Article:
I love the implications of this title. Instead of changing our behaviour and circumstances with the advice of yet another self help book, we could simply try tweaking our attitudes and the way we view our lives. It may take a pivotal turn, but could be well worth it in the long run.
I like the author's friendly and warm approach, and the way she sprinkles each chapter with stories and examples. Laurie Polich Short has come up with four possible ways we can view our personal worlds, which she likens to telescopes or magnifying glasses. There's the Big Lens view, which helps us see the broader perspective; the Present View Lens, which alerts us to what we might be missing; the Rear View Lens, which gives us insight in retrospect; and finally the Higher View, which focuses on hidden things which God might want to show us. Although none of these actually change what's in front of us, they enable us to see expanded versions.
Although it's a cool concept, the lens analogy has the potential to get a bit confusing at times, simply because the lenses tend to contradict each other. With just one set of spiritual eyes, we're being told to simultaneously look forward, back and stay where we are. In each section, we've instructed to focus on either our past, present or future, and take the spotlight off each of the others. That sounds bewildering, but I guess it's up to each reader to figure out which 'lens' to employ for each new circumstance. It's got the potential to tie our brains in knots.
The stories were interesting, although I thought a few were stretched a bit far. She mentions how Ben Carson's mother's strict discipline helped give him the outlook to become a successful surgeon. Yes, that's all good. But then she goes on to mention another, more permissive mother whose son grew up to become Adolf Hitler. Whoa, with one simple paragraph, Short seemed to pin the blame for the way he turned out on his mother's shoulders. She probably didn't mean it to sound like such an indictment or broad generalisation, but I thought it was a fairly harsh call just the same.
On the whole, it's an easy read with some good material, but you might have to sift through to find what gels with you, and ignore the rest of it. Hey, maybe in that way, it may appeal to a wide audience.
Thanks to NetGalley and Inter Varsity Press for my review copy.
Wednesday, May 31, 2017
I made this list to go with my earlier one of grouchy tourists. The men on that list proved that having the range of the whole earth to roam doesn't necessarily make people happy. I intended this new one to prove the opposite, that being confined to a limited space doesn't necessarily quench a person's inner spirit. But I didn't expect my heart to be as touched as it turned out to be before I started.
Bricks and mortar may limit our physical presence, but not our souls, or our imaginations. In fact, these intangible parts of a person have been known to soar when confined within four walls. Usually I draw from works of fiction, which I expected to be the case here too. But when I brainstormed, the result surprised me. With the exception of a few down the bottom, this list is full of real, heroic folk from history, who not only bore their suffering with incredible courage, but left powerful written legacies for the rest of us, often produced from within the very walls that contained them. It took longer than several of my other lists to compile, but when I cast my eye down the names and think of the inspiration and impact these famous prisoners have made on me and many others, it's well worth it. Here they are.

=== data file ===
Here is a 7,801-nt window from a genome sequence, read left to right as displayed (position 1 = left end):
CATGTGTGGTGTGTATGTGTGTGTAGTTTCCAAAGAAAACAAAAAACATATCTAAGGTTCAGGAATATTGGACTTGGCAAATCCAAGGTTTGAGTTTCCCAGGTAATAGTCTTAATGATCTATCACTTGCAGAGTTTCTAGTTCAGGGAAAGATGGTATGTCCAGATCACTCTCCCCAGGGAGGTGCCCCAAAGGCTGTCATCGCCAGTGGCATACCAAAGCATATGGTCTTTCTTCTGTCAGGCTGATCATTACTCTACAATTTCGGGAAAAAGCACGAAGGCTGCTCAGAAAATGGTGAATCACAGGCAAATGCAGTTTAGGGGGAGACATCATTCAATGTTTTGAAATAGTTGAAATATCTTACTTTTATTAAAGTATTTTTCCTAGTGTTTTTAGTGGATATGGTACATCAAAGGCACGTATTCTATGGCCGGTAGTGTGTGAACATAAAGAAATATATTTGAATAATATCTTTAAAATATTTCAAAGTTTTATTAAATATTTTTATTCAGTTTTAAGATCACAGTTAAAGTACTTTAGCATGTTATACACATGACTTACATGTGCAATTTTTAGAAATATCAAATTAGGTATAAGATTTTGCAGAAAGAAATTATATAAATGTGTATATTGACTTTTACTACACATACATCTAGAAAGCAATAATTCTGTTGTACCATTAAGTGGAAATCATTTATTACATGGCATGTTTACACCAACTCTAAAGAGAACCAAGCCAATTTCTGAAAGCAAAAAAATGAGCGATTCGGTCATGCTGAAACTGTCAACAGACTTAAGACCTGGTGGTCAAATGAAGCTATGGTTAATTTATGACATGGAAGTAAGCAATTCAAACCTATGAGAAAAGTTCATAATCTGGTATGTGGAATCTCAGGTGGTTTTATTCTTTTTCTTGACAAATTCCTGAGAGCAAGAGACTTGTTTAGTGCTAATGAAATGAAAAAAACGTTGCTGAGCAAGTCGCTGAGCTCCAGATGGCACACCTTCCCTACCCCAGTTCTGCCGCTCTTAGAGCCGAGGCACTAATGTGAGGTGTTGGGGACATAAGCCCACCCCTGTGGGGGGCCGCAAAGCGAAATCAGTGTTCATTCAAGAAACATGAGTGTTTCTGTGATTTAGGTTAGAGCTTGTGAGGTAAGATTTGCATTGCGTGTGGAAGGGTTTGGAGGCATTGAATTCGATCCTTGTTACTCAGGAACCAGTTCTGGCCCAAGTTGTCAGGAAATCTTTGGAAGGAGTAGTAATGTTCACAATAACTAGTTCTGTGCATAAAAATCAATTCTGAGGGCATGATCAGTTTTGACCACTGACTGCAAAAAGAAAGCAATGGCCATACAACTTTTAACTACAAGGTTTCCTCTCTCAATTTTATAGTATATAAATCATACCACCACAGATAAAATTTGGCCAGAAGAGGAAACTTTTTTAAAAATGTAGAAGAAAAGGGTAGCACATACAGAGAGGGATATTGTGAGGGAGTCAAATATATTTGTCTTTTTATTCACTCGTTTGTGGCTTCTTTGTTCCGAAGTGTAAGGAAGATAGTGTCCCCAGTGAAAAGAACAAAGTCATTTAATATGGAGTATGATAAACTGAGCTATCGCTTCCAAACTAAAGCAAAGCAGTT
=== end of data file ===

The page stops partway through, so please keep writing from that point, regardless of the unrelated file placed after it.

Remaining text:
I'll start off with a couple of biblical prisoners.
1) The Apostle Paul
Scholars say there's no doubt Paul was in prison when he composed his letter to the Philippians. It might have been the Roman imprisonment at the end of Acts, or even an earlier imprisonment at Caesarea. He was no stranger to custody, and this epistle has a sense of his impending death all through. That's why it's so powerful when Paul was able to write the words we love, 'I know what it is to be in need, and I know what it is to have plenty. I have learned the secret of being content in any and every situation, whether well fed or hungry, whether living in plenty or in want.' Since he made the statement, he's a good one to get the ball rolling.
In the book of Genesis, this young hero was imprisoned in a dungeon for several years, for a crime he didn't commit. His employer's wife made a false accusation when he refused her advances. Joseph managed to make the best of an unfair situation. He became respected by the warden, who put him in charge of other prisoners. Joseph always tried to do whatever he could to help others, such as the baker and the cup bearer. He didn't use his time in prison sitting around and bemoaning his own fate.
Now I'll continue with other famous prisoners throughout history.
3) Sir Walter Raleigh
This famous Elizabethan gentleman politician and spy was imprisoned in the Tower of London on a couple of separate occasions. The angry Queen Bess banished him there, when he secretly married one of her ladies in waiting without her permission. (Legend has it that she fancied him herself.) Years after obtaining his release from that one, he was thrown in again after being involved in a plot against King James 1. Imprisonment was just part of life's rich tapestry for the jaunty Sir Walter, who was often seen promenading along the balcony, as dapper as ever.